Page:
The formation of these militant groups was inevitable. If you remember, traditional Buddhist groups like Todai-ji (Kegon school) and Kofuku-ji (Hosso school) had vast supplies of professional soldiers or warrior monks. These warrior monks fought against the bakufu to protect the interests of their respective temples, but they also attacked other sects and murdered their members in attempts to further their religious power and influence. Hongan-ji and its followers had no choice but to arm themselves in self-defense.

▲ The fortified temple as yamashiro, Torigoe castle. Strategic military site of Ikko Ikki.  © chako / PIXTA

   But while the warrior monks were regular soldiers affiliated with a given temple, nearly all of Hongan-ji’s combatants were volunteer soldiers from the congregation. In other words, they had the advantage of guerilla warfare. For their faith, they stared death in the face, and became the fiercest, most powerful army of the period. They even managed to defeat the daimyo Togashi before placing the Kaga province under Hongan-ji control. In effect, the volunteer fighters defeated the samurai. Their base of operations, located in what was then known as Ishiyama, an area of the great city of Osaka, was Ishiyama Hongan-ji and was known as the unbreachable fortress of the Sengoku period.

Sixteenth Century Japan—Awash in Holy Blood

   This is how Kennyo (1543-92), the head of Hongan-ji at the time, expanded the power and influence of his religion. And he almost certainly had aspirations to turn Japan into a nation of Hongan-ji believers. The Shinshu sect did not necessarily negate the existence of other Tathagata. It did, however, like the monotheistic faith of Christianity, worship only one god, and that was Amitabha. The greatest difference between the Shinshu faith and the Christian religion was the behavior of its emperors; the Roman emperor converted to Christianity and made the faith the state religion, while the emperor of Japan never did become a Shinshu enthusiast. No documents detailing Kennyo’s opinion on the matter survive today, but we do know that the emperor assumed the traditional role of protector of Buddhism; he was considered the “descendent of god” and leader above all Buddhist sects.
   He was as much a protector of the Kegon and Hosso sects as he was a protector of Hongan-ji Buddhism (Shinshu sect).

▲ View from Ishikawa prefecture Torigoe castle ruins.  © chako / PIXTA

   But the relatively new (in comparison with Kegon Buddhism) Shinshu sect couldn’t afford to rest on its laurels. A new Buddhist sect had just broken onto the scene, and it would become the Shinshu sect’s biggest rival. The Nichiren school of Buddhism, founded by Nichiren after he, it’s believed, received a revelation, argued against the exclusive reliance on Amitabha for salvation, asserting the practice had detrimental effects and was incompatible with the true teaching of Mahayana Buddhism. The Nichiren school also argued for exclusive faith and devotion to the Lotus Sutra.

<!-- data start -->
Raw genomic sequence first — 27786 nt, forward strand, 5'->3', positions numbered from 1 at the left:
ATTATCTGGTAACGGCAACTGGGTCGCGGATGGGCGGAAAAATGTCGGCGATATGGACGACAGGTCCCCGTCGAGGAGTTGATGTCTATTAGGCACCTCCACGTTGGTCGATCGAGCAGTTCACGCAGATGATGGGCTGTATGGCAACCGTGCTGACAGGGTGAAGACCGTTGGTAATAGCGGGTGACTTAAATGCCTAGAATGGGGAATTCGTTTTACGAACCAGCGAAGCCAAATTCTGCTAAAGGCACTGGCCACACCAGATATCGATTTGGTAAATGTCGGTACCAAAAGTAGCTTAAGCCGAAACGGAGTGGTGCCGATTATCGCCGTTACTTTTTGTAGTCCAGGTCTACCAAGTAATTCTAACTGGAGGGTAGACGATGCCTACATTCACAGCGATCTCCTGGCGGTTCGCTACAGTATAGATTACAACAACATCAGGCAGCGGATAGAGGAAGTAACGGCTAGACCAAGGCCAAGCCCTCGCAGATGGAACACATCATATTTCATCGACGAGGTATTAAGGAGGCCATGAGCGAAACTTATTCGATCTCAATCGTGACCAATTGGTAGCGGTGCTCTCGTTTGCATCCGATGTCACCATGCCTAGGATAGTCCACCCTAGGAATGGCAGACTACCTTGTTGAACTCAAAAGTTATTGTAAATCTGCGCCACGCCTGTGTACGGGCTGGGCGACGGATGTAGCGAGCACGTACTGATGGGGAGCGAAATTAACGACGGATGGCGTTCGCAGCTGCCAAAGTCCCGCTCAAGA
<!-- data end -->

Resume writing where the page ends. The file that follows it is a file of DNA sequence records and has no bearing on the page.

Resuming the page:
Basically, of the utmost importance, according to Nichiren, was faith in and practice of the shodai or extended chanting. But he was not referring to the nembutsu, namu amida butsu. What he expounded was recitation of the daimoku (literally title, in reference to the title of the Lotus Sutra) or the mantra namu nyoho renge kyo. The teachings of Nichiren thrive today as the foundation of the modern Japanese Buddhist religious movement Soka Gakkai.
   Nichiren once slammed the Shinshu faith, explaining that the nembutsu brings uninterrupted hell in his famed assertion nenbutsu muken 念仏無間. Not surprisingly, the Shinshu faithful were outraged at Nichiren’s inflammatory comment and demanded that he retract the statement. Of course, the founder could not go back on his statement. The matter was to be settled by war, and both parties were armed and ready.
Much like the Catholics’ persecution of the Protestants in Europe, Todai-ji, Kofuku-ji, and Enryaku-ji attacked the bases of the Shinshu and Nichiren sects, resulting in numerous casualties.
   By the end of the sixteenth century, Japan, like Europe and her Thirty Years’ War (final religious conflict in mainland Europe), was a country mired in a bloody religious conflict. The difference, however, was that the war in Europe was between two opposing religions, the Catholics and the Protestants. In Japan, it was every party for itself. Each sect was entangled in conflict.

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Editor/ Noriko Knickerbocker , Aquarius Ltd.
Translator/ Matthew Hunter , Aquarius Ltd.
©Motohiko Izawa 2018-2019 All rights reserved. No reproduction or republication without written permission.
Motohiko Izawa

Izawa tackles for the first time the mysteries of the world in a historical journey of intrigue and cross-cultural understanding.

Born in Japan, 1954, Nagoya native. Writer of historical nonfiction and mystery novels.